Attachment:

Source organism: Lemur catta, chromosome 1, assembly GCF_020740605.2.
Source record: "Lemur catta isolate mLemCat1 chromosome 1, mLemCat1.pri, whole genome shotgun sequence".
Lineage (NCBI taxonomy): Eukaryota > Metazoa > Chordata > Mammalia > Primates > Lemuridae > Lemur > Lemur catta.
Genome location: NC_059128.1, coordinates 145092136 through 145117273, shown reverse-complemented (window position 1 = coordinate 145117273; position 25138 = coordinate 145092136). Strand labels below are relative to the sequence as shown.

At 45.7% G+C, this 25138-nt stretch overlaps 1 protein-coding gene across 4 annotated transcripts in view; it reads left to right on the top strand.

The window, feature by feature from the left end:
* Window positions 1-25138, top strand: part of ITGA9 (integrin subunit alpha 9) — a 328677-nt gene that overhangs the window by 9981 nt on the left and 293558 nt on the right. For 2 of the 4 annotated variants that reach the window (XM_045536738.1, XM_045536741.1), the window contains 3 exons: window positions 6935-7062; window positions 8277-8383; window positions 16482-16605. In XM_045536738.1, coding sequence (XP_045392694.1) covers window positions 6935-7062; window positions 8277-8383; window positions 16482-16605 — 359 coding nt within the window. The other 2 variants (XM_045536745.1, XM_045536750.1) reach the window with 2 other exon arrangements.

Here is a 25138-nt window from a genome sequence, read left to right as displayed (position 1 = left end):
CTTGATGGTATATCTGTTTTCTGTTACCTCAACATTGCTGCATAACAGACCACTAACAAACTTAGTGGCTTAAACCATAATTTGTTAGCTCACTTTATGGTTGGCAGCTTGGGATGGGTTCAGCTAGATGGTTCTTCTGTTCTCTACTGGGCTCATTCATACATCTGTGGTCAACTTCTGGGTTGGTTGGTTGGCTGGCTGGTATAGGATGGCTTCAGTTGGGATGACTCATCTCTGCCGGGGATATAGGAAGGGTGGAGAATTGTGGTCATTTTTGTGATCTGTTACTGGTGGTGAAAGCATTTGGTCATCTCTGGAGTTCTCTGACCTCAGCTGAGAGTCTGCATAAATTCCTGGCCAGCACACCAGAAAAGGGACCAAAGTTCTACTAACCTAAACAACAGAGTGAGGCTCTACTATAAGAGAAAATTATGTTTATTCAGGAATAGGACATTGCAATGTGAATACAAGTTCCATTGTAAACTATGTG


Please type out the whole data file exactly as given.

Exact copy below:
Source organism: Lemur catta, chromosome 1, assembly GCF_020740605.2.
Source record: "Lemur catta isolate mLemCat1 chromosome 1, mLemCat1.pri, whole genome shotgun sequence".
Lineage (NCBI taxonomy): Eukaryota > Metazoa > Chordata > Mammalia > Primates > Lemuridae > Lemur > Lemur catta.
Genome location: NC_059128.1, coordinates 145092136 through 145117273, shown reverse-complemented (window position 1 = coordinate 145117273; position 25138 = coordinate 145092136). Strand labels below are relative to the sequence as shown.

At 45.7% G+C, this 25138-nt stretch overlaps 1 protein-coding gene across 4 annotated transcripts in view; it reads left to right on the top strand.

The window, feature by feature from the left end:
* Window positions 1-25138, top strand: part of ITGA9 (integrin subunit alpha 9) — a 328677-nt gene that overhangs the window by 9981 nt on the left and 293558 nt on the right. For 2 of the 4 annotated variants that reach the window (XM_045536738.1, XM_045536741.1), the window contains 3 exons: window positions 6935-7062; window positions 8277-8383; window positions 16482-16605. In XM_045536738.1, coding sequence (XP_045392694.1) covers window positions 6935-7062; window positions 8277-8383; window positions 16482-16605 — 359 coding nt within the window. The other 2 variants (XM_045536745.1, XM_045536750.1) reach the window with 2 other exon arrangements.

Here is a 25138-nt window from a genome sequence, read left to right as displayed (position 1 = left end):
CTTGATGGTATATCTGTTTTCTGTTACCTCAACATTGCTGCATAACAGACCACTAACAAACTTAGTGGCTTAAACCATAATTTGTTAGCTCACTTTATGGTTGGCAGCTTGGGATGGGTTCAGCTAGATGGTTCTTCTGTTCTCTACTGGGCTCATTCATACATCTGTGGTCAACTTCTGGGTTGGTTGGTTGGCTGGCTGGTATAGGATGGCTTCAGTTGGGATGACTCATCTCTGCCGGGGATATAGGAAGGGTGGAGAATTGTGGTCATTTTTGTGATCTGTTACTGGTGGTGAAAGCATTTGGTCATCTCTGGAGTTCTCTGACCTCAGCTGAGAGTCTGCATAAATTCCTGGCCAGCACACCAGAAAAGGGACCAAAGTTCTACTAACCTAAACAACAGAGTGAGGCTCTACTATAAGAGAAAATTATGTTTATTCAGGAATAGGACATTGCAATGTGAATACAAGTTCCATTGTAAACTATGTG